By TAYLOR, Isaac , 1765
The County of Dorset, Surveyed and Engraved by Isaac Taylor. The Second Edition revised and corrected.
- Author: TAYLOR, Isaac
- Publication place: Charing Cross Road,
- Publication date: Jan. 1st, 1765.
- Physical description: Large-scale engraved map on six sheets, original hand-colour in outline.
- Inventory reference: 14355
Isaac Taylor was born in Worcester in 1730 and earned an early reputation as a surveyor of both county maps and city plans. His style was easily recognisable and gave particular emphasis to the hills on his county maps; Herefordshire 1754, Hampshire 1759, Dorset 1765, Worcestershire 1772, and Gloucestershire 1777. It is surprising that Taylor, like Rocque and Jefferys, was not successful in gaining the approval of the Society of Arts who appeared to favour the amateur surveyors rather than the professional mapmakers, Nearly all the awards went to applicants who produced just one or two maps rather than men like Taylor and Jefferys who between them published fifteen fine large-scale map, accurately surveyed and well engraved and in some instances more competent than most of those that were recognised by the Society.
On the first edition of 1765, the title and dedication cartouches took up most of the bottom left-hand sheet, with the bottom right-hand corner containing an extensive key. Both have been removed by William Faden for this second edition, with a more sober title, and a rationalisation of the key, together with the removal of the majority of the ships to the sea. Although the numerous engraved notes remain, which refer to the stranding of many vessels and a long engraved note, just off Weymouth, refers to the “Chesil Bank, where The Stones at Portland are about the size of an Egg, opposite Fleet and Langston they are much smaller; at Beckingston they are scarcely bigger than Pease, and between Swyre and Barton-cliffe where the Bank ends it is entirely a fine clear Sand” The legend goes on to remark about composition of the soil – a firm clay – beneath the pebbles. A large part of the top three sheets is occupied by six topographical views within the county – Corfe Castle, Maiden Castle, The Amphitheatre at Dorchester, Lulworth Castle, the Observatory at Horton and Sherborne Castle.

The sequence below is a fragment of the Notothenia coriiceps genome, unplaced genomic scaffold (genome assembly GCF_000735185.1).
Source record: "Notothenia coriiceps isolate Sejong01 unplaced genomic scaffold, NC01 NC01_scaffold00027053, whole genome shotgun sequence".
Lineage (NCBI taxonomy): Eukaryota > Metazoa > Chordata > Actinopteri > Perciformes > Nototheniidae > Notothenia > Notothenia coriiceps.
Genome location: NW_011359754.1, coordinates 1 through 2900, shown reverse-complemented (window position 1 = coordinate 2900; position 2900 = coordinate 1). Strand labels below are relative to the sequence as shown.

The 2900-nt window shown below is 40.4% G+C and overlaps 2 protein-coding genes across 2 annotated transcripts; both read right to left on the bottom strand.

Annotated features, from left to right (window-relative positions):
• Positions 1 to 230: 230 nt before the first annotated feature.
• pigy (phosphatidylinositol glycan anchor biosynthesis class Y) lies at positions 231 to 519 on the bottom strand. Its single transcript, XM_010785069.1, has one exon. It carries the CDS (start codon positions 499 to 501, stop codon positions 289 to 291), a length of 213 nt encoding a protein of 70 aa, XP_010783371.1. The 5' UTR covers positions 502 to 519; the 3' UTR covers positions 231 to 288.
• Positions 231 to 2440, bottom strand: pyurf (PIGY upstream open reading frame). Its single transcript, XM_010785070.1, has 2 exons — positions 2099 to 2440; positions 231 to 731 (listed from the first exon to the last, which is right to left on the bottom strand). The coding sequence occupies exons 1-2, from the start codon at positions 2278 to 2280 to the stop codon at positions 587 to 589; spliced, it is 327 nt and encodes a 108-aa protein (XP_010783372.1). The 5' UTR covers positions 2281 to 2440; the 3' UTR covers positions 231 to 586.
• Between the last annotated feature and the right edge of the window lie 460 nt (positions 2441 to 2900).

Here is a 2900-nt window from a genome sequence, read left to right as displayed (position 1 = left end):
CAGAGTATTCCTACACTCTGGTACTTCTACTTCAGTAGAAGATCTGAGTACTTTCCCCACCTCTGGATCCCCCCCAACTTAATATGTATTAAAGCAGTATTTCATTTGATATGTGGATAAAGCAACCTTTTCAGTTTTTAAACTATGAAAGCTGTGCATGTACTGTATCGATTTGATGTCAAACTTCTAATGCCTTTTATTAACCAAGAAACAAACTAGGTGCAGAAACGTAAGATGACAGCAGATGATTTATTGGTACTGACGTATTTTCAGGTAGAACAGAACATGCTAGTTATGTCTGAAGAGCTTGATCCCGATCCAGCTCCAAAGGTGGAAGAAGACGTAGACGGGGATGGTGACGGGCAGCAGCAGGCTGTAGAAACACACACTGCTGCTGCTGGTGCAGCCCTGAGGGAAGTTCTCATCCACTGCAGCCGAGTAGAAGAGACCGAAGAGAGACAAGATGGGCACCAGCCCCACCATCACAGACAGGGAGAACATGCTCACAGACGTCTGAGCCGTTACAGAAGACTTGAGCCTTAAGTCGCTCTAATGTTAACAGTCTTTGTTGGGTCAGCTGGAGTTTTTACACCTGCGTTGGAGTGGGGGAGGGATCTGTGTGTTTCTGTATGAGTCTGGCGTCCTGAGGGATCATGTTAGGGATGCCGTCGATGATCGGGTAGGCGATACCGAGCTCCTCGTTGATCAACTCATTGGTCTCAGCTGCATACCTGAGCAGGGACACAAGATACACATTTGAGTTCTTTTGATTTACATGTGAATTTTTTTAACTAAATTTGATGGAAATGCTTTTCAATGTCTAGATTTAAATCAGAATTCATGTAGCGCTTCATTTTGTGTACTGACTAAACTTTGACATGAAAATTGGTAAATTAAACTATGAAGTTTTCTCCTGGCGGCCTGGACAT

Taylor’s map was acknowledged as an outstanding piece of work at the time, and was the first map to be put forward for the prestigious Society of Arts Award, just ahead of Donn’s Devon. Despite tremendous efforts, however, to win the coveted prize it was unsuccessful, due to the slight inaccuracy of its place names, which proved unacceptable to some of the local gentry. Even so it is a paricularly rare map, with the present copy in fantastic condition with full original colour.
Many of the errors, which cost Taylor his prize, such as place names, were amended by William Faden, on the present map, who had acquired much of Taylor’s stock following his death in 1788. The most notable addition is the maps highlighting of the numerous trunk roads, together with the distance in miles marked between market towns.